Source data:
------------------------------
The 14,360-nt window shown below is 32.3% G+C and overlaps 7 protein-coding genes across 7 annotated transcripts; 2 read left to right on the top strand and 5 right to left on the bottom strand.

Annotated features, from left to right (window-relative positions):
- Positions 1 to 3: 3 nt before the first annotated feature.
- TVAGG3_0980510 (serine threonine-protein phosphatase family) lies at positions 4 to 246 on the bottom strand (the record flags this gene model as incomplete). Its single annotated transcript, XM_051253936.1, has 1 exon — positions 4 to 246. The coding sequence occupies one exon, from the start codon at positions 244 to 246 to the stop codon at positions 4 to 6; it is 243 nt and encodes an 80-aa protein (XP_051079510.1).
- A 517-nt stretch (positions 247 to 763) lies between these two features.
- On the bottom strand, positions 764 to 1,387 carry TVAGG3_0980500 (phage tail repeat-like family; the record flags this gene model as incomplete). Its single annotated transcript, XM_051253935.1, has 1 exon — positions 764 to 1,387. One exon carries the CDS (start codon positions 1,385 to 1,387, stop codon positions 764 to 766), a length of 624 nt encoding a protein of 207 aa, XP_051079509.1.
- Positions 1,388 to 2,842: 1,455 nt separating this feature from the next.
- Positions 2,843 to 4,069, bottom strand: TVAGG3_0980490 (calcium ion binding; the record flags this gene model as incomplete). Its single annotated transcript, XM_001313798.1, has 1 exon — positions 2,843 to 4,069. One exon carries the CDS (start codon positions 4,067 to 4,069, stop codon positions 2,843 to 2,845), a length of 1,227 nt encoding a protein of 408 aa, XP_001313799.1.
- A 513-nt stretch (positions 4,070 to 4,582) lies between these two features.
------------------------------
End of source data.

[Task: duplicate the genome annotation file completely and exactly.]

The 14,360-nt window shown below is 32.3% G+C and overlaps 7 protein-coding genes across 7 annotated transcripts; 2 read left to right on the top strand and 5 right to left on the bottom strand.

Annotated features, from left to right (window-relative positions):
- Positions 1 to 3: 3 nt before the first annotated feature.
- TVAGG3_0980510 (serine threonine-protein phosphatase family) lies at positions 4 to 246 on the bottom strand (the record flags this gene model as incomplete). Its single annotated transcript, XM_051253936.1, has 1 exon — positions 4 to 246. The coding sequence occupies one exon, from the start codon at positions 244 to 246 to the stop codon at positions 4 to 6; it is 243 nt and encodes an 80-aa protein (XP_051079510.1).
- A 517-nt stretch (positions 247 to 763) lies between these two features.
- On the bottom strand, positions 764 to 1,387 carry TVAGG3_0980500 (phage tail repeat-like family; the record flags this gene model as incomplete). Its single annotated transcript, XM_051253935.1, has 1 exon — positions 764 to 1,387. One exon carries the CDS (start codon positions 1,385 to 1,387, stop codon positions 764 to 766), a length of 624 nt encoding a protein of 207 aa, XP_051079509.1.
- Positions 1,388 to 2,842: 1,455 nt separating this feature from the next.
- Positions 2,843 to 4,069, bottom strand: TVAGG3_0980490 (calcium ion binding; the record flags this gene model as incomplete). Its single annotated transcript, XM_001313798.1, has 1 exon — positions 2,843 to 4,069. One exon carries the CDS (start codon positions 4,067 to 4,069, stop codon positions 2,843 to 2,845), a length of 1,227 nt encoding a protein of 408 aa, XP_001313799.1.
- A 513-nt stretch (positions 4,070 to 4,582) lies between these two features.